Oracle now charging US$90 for ODF-Office plug-in

The tool was available at no charge under Sun
Oracle now charging US$90 for ODF-Office plug-in

Oracle has imposed a fee of US$90 per user on a plug-in for Microsoft Office that was available at no cost under Sun Microsystems' ownership.

The tool allows Word, Excel and PowerPoint users to read, edit and save documents in the ODF (Open Document Format), which is used by the competing OpenOffice productivity suite.

Sun, which was acquired by Oracle earlier this year, founded the open-source project that created OpenOffice.

Oracle continues to sponsor the project and sells two editions of OpenOffice in product form. A standard edition, meant for single users or very small companies, costs $49.95 per perpetual license. The enterprise edition, which requires a minimum of 100 users, adds features such as a Microsoft SharePoint connector and SDK (software development kit), and costs $90 per perpetual license.

A minimum of 100 users is also required to order the Office ODF plug-in, according to Oracle's Web site. In addition, customers who wish to receive upgrades in the future must also purchase a support contract, which costs roughly 22 percent of license fees per year.

The ODF plug-in is meant in part to provide interoperability between Microsoft's platform and ODF, which is backed by an lobbying group that counts IBM, EMC and Oracle among its members.

While Microsoft added support for ODF with the release of Office 2007 Service Pack 2 last year, Oracle's move could also be meant to snare business from enterprises that are reluctant to upgrade from Office 2003 but desire ODF compatibility, as some users noted on an Ubuntu forum.

An Oracle spokeswoman didn't immediately respond to a request for comment Tuesday.

More about: EMC, Excel, IBM, IBM Australia, Microsoft, OpenOffice, Oracle, Sun Microsystems, Ubuntu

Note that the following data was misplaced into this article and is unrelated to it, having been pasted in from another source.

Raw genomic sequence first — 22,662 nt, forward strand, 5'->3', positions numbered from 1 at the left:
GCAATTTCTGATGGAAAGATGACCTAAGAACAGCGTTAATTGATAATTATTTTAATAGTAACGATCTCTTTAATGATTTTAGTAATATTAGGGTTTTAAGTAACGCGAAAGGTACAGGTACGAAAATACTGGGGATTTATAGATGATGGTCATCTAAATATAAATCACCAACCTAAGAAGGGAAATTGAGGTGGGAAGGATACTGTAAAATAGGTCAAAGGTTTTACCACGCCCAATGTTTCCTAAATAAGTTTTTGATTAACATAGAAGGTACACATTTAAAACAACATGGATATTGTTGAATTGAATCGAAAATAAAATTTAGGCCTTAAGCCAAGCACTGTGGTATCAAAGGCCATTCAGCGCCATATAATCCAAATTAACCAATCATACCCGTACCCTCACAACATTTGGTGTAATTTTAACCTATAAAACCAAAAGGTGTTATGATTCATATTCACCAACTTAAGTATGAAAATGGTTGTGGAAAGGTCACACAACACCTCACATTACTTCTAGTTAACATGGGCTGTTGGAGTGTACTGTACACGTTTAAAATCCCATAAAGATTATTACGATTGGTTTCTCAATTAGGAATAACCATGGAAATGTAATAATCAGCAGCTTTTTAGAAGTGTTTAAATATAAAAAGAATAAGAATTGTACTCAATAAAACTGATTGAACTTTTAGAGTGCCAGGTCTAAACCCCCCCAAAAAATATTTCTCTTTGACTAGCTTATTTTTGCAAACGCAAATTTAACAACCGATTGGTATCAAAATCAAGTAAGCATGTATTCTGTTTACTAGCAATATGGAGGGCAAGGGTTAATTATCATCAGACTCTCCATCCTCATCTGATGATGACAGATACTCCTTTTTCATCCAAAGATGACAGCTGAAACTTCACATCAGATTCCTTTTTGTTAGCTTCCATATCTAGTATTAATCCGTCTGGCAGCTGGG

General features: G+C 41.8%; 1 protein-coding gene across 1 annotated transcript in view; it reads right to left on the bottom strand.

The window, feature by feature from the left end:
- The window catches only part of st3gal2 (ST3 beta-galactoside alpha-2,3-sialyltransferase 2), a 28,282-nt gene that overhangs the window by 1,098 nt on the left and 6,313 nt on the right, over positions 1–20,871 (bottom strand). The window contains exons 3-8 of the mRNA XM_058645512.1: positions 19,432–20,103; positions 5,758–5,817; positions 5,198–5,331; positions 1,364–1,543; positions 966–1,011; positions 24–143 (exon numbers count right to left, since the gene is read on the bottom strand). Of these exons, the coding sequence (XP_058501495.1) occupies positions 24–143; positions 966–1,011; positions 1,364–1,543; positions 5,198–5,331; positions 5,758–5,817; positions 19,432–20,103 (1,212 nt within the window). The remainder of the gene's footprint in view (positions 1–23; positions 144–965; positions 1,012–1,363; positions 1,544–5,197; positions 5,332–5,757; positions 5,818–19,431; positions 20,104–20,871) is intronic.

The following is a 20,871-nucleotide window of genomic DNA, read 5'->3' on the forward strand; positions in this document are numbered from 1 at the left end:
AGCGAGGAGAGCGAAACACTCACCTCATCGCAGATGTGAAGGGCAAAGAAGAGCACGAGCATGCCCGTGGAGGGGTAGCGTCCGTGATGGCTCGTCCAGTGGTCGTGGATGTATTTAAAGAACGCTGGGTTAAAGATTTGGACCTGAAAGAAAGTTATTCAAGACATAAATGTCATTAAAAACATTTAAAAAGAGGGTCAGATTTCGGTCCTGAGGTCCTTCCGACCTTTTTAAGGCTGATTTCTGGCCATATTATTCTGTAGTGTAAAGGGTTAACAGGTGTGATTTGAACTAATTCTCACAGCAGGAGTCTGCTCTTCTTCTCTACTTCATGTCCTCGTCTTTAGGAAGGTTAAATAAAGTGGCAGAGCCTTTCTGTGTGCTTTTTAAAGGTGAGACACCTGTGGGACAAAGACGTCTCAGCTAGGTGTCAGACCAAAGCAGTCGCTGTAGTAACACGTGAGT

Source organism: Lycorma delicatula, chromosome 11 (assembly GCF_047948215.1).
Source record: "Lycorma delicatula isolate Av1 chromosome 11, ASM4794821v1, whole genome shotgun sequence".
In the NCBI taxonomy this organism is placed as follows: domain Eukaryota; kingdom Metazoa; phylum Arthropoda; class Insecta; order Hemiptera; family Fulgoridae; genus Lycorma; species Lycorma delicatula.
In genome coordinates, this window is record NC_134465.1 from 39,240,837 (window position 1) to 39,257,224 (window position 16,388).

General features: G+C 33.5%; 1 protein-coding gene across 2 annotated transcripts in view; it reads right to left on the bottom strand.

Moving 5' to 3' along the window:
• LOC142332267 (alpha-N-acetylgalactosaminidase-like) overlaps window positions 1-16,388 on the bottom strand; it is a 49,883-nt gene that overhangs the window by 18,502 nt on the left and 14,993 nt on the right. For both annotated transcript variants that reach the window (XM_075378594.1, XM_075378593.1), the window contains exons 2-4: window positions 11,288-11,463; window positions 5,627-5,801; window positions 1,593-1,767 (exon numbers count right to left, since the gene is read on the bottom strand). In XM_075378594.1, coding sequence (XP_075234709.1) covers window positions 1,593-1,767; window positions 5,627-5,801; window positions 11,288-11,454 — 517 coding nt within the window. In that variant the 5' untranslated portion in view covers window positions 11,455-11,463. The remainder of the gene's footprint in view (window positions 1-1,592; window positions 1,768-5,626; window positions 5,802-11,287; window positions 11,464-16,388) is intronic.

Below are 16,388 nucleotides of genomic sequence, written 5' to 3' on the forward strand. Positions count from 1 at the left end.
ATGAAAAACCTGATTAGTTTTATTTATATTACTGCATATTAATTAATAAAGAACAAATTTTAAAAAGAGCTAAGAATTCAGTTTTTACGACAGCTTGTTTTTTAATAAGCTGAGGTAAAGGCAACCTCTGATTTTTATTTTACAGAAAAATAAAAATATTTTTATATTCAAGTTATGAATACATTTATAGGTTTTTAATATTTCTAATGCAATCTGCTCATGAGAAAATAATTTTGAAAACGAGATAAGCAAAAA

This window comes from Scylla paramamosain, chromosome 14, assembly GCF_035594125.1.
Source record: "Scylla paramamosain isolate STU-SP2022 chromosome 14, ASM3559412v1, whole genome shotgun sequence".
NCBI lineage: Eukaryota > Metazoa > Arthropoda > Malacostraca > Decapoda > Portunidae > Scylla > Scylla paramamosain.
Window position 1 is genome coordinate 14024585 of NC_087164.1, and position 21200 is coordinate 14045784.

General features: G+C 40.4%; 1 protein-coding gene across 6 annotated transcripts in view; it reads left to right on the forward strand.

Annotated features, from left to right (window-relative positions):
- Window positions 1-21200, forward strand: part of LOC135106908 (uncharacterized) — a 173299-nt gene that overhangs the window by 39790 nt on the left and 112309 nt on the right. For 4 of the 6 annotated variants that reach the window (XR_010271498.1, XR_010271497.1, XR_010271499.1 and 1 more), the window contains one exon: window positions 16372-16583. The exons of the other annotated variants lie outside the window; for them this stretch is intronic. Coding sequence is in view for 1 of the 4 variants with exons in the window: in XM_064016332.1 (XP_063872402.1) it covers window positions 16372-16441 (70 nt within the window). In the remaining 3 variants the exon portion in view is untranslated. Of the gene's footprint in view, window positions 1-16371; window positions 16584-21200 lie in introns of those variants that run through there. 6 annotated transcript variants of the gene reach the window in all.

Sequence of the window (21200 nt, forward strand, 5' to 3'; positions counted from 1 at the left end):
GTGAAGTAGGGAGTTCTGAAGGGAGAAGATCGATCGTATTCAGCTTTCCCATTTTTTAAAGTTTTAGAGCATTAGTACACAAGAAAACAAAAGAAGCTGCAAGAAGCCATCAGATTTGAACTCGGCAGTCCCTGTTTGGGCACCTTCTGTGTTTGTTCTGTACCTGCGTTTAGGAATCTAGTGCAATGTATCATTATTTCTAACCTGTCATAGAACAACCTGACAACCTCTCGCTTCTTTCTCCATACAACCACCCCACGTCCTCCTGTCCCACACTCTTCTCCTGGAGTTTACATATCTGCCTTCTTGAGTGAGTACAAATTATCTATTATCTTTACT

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Comments

Anonymous

1

<em>"Oracle continues to sponsor the project and sells two editions of OpenOffice in product form. A standard edition, meant for single users or very small companies, costs $49.95 per perpetual license. The enterprise edition, which requires a minimum of 100 users, adds features such as a Microsoft SharePoint connector and SDK (software development kit), and costs $90 per perpetual license."</em>

I think that writer of the article has Open Office confused with Star Office. Open Office is free to download from the openoffice.org web site.

Anonymous

2

This is what is commonly known as a Footgun moment.
In one grab for money, Oracle has just alienated a lot of Open Source supporters who will now view everything Oracle does with a high degree of suspicion.

Ja-Ja

3

And will the people who manage Oracle reimburse everyone who made Open Office possible. Let me see - should I start exercising my IP rights and renumeration for Oracles use of my property?

Or should I just declare them to be another candidate for the Corporate Moron of the Year award?

Al

4

I still wonder why a company like Oracle purchased Sun. Yes, they probably felt a need to go after the hardware support contracts. However, they aren't going to give Java the attention it deserves short of make it do more of what they need (I'm sure Gosling would have more to add). They sure aren't going to do anything with OpenSolaris. They sure don't need another IDE. Despite what was told to the EU (and how quickly they were satisfied) mysql's future is questionable at least at Oracle. Charging for an ODF plug-in just isn't right. Oracle and Ellison don't seem to be the right kind of corporate match for Sun.

MBB

5

US$90 per user on [b]*a*[/b[ plug-in for Microsoft

It is just their version of the plugin. But because ODF is [i]open[/i] anyone is allowed to write compatible plugins - and people do.
See: http://sourceforge.net/projects/odf-converter/
Or companies can come together and collectively hire a software programmer to write one for them

Anonymous

6

If companies pay M$ with a smile and thanks, they can also pay other parties like Oracle. M$ does not provide the tool they need, Oracle does, so let them pay !

Anonymous

7

Oracle has taken most the major sun clients off resellers and is selling direct, thus causing a range of resellers to drop the business all together. Has Oracle won any friends... wait and see.... maybe they do, maybe they wont

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